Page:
66. The Appeals Chamber notes, however, that the existence of witness protection services and a regime for obtaining compulsory process is not necessarily a panacea for securing the testimony of defence witnesses who have obtained refugee status in countries outside Rwanda. It would be unreasonable to require refugees, for whom a well-founded fear of persecution upon returning to Rwanda has been determined, to appear as witnesses in Rwanda before the High Court. The Referral Chamber considered, however, that the Transfer Law allows for alternative methods of obtaining testimony from witnesses abroad: by deposition, video-link, or a judge sitting in a foreign jurisdiction.[8] Given the variety of alternative means available under the Transfer Law for securing such testimony, the Appeals Chamber is not convinced that the Referral Chamber committed a discernible error by failing to determine whether video-link was technically feasible in each of the countries where Mr. Uwinkindi’s potential witnesses are located.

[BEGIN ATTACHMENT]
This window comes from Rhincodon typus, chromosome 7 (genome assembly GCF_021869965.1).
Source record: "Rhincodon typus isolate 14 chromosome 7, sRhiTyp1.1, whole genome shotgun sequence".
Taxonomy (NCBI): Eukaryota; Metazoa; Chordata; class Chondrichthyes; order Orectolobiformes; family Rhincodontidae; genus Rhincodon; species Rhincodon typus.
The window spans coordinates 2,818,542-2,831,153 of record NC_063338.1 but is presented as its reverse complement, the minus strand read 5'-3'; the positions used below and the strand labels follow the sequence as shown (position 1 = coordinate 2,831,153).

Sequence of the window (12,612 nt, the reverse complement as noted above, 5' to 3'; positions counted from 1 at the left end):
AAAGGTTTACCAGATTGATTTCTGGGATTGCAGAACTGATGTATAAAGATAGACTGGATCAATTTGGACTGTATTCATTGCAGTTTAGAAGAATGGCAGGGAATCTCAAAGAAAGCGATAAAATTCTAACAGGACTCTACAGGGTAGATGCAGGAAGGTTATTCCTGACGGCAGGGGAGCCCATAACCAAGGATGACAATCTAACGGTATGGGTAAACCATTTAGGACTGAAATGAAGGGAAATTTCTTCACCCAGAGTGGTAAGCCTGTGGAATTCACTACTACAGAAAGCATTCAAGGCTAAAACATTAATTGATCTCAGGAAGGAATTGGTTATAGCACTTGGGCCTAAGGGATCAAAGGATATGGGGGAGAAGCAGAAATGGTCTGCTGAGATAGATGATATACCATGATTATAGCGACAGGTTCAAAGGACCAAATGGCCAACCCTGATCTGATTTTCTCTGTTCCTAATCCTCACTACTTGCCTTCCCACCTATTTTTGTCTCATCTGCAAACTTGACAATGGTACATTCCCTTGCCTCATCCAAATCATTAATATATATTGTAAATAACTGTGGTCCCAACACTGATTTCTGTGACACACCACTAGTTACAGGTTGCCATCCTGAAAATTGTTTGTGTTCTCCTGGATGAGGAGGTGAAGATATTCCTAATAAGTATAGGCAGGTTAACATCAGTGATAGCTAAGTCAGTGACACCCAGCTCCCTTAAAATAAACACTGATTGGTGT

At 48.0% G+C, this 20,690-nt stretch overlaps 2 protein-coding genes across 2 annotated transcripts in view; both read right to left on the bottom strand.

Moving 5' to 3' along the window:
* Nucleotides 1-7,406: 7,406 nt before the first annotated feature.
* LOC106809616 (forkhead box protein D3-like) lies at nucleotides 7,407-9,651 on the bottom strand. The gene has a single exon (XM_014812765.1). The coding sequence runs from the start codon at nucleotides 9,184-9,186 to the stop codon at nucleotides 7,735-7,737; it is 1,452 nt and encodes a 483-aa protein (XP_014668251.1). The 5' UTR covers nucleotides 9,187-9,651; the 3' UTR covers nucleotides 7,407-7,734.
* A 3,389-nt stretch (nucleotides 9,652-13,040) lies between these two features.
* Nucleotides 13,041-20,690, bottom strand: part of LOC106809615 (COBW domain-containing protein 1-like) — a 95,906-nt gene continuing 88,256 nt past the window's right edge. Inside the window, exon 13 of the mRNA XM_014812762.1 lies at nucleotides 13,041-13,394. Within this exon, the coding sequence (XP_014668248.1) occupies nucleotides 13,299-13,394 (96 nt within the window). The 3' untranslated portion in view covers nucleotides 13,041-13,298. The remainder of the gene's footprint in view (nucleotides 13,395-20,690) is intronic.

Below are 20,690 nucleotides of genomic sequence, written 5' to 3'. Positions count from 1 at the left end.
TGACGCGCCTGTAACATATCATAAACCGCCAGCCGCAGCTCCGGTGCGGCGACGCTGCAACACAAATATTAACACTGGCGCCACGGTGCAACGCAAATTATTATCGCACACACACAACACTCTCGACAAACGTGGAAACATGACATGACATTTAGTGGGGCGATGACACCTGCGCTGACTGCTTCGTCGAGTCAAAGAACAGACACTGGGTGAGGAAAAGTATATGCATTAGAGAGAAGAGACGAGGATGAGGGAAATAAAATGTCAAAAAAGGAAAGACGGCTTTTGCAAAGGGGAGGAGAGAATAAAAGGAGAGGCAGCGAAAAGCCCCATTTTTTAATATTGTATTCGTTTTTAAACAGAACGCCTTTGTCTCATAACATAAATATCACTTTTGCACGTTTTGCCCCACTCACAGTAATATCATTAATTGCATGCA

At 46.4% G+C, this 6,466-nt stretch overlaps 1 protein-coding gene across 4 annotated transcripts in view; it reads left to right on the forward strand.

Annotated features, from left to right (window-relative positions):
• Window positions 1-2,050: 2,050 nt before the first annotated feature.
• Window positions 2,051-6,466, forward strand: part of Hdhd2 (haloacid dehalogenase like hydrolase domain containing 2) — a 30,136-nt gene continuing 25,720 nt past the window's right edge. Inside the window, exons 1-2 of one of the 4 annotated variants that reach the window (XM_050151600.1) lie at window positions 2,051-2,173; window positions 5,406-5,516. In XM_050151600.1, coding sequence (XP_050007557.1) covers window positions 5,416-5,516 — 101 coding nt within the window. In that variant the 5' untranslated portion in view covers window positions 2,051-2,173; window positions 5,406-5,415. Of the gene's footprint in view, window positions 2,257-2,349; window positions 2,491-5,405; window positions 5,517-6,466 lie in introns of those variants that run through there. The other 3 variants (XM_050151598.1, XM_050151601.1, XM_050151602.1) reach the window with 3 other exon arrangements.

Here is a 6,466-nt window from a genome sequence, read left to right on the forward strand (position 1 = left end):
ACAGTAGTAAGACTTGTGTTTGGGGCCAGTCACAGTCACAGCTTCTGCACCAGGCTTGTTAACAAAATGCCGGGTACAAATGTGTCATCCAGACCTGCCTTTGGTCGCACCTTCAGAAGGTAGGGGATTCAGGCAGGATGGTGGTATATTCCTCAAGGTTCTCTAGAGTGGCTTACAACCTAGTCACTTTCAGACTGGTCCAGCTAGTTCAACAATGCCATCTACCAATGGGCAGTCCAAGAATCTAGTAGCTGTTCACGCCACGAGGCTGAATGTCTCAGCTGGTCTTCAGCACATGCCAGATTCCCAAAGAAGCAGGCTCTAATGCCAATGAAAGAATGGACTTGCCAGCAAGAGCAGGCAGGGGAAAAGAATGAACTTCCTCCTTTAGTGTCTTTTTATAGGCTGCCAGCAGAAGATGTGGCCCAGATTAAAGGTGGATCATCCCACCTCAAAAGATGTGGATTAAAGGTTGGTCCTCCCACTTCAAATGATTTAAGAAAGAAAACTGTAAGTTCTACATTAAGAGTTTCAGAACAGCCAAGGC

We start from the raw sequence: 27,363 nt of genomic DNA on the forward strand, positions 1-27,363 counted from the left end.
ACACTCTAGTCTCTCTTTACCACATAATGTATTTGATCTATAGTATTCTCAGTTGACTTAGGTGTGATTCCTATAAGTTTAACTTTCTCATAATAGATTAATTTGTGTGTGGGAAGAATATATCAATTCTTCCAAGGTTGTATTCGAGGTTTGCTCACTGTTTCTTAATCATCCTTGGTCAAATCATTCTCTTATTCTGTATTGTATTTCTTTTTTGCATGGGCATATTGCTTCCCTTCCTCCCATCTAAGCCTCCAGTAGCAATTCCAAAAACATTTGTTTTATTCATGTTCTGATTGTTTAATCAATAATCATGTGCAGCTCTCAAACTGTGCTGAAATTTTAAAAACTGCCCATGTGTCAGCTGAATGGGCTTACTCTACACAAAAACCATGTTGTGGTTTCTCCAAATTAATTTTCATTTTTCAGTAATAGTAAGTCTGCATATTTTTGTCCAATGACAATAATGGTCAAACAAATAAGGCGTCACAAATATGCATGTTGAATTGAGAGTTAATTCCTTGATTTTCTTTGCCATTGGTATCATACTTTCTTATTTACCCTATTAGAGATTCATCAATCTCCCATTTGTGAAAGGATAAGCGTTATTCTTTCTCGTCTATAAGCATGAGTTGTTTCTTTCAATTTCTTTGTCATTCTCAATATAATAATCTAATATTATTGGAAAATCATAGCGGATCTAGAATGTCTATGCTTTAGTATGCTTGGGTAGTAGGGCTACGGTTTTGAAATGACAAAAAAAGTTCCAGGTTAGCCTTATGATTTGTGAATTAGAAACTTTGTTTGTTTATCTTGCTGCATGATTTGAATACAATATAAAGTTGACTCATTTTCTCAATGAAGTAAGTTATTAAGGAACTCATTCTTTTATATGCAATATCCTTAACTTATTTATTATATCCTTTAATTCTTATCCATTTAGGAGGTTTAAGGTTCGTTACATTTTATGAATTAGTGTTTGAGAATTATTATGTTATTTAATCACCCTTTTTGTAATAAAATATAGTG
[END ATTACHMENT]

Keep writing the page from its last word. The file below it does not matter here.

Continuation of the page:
67. The Appeals Chamber further notes that it would be a violation of the principle of equality of arms if the majority of defence witnesses appeared by means substantially different from those for the Prosecution.[9] However, the Appeals Chamber notes that Mr. Uwinkindi has not identified how many of his potential witnesses might fall into this category or that it constitutes a sufficiently significant part of his possible evidence. It cannot be said that hearing a portion of evidence from either party by alternative means per se amounts to a violation of an accused’s rights. The relevant inquiry is a fact-based assessment that is best left to a chamber with a fully developed record as to the nature of the evidence against the accused, and with specific knowledge of the nature of the proposed defence case and the relevant sources of evidence.

[1] Impugned Decision, paras. 85, 90.

[2] Impugned Decision, para. 103.

[3] Impugned Decision, paras. 88-90.

[4] Impugned Decision, paras. 99, 100.

[5] Impugned Decision, para. 100.

[6] Cf. Stanković Appeal Judgement, para. 26.

[7] See [The Prosecutor v. Ildephonse Hategekimana, Case No. ICTR-00-55B-R11bis, Decision on the Prosecution’s Appeal Against Decision on Referral Under Rule 11bis, 4 December 2008], paras. 22-25, 30.

[8] See Impugned Decision, paras. 109, 112, 113.

[9] See [The Prosecutor v. Yussuf Munyakazi, Case No. ICTR-97-36-R11bis, Decision on the Prosecution’s Appeal Against Decision on Referral Under Rule 11bis, 9 October 2008], para. 42.